From Empty Shoe Box to a full Hong Kong gallery - Mexican artist Gabriel Orozco’s journey
The contemporary artist who showed an empty shoebox at the Venice Biennale 23 years ago has come a long way since, and makes his Hong Kong debut with a collection of more than 50 watercolours at White Cube
In 1993, a young Mexican artist – not a term he particularly likes but we’ll get back to that – named Gabriel Orozco showed a work at the Venice Biennale titled Empty Shoe Box. The clue’s in the title. It really was a shoebox with nothing in it.
One of the (many) contradictions of the contemporary art world is that it likes to embrace those who appear to be rejecting it. The shoeless box was seen as an antidote to the glossy, gussied-up, galleried art of the 1980s; its very emptiness indicated its worthiness. Within a few months, Orozco’s work was being shown in New York’s Museum of Modern Art.
Usually, young artists at MoMA are given a designated space but Orozco refused to be confined within the usual white cube and positioned his work in unlikely corners. What people often remember about the show is the work Home Run. It consisted of oranges arranged in cups and vases. The crucial point was that they weren’t in the museum: they were in the windows of homes and offices that could be seen across the street.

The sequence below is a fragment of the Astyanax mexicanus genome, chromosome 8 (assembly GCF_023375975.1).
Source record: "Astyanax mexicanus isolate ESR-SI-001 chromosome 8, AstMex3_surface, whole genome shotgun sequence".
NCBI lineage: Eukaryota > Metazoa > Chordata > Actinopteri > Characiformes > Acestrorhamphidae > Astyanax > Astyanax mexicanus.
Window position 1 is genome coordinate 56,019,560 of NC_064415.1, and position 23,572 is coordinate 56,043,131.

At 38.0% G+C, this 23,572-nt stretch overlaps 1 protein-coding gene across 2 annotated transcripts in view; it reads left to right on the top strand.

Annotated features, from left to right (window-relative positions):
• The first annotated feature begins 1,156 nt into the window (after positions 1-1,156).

And the artist? Well, he was a nomad, rattling around the world, gathering impressions – rather like the ball of plasticine, weighing exactly what he did, which he rolled through the streets of New York, picking up the city’s lint, and onto one of MoMA’s landings. He called that work Yielding Stone.
The following year, he held his first show in a commercial gallery, Marian Goodman, in New York. The highlight was Yogurt Caps which, yes, were four (Danone) yogurt lids, each attached to a gallery wall. You could say it was a cultured revolution.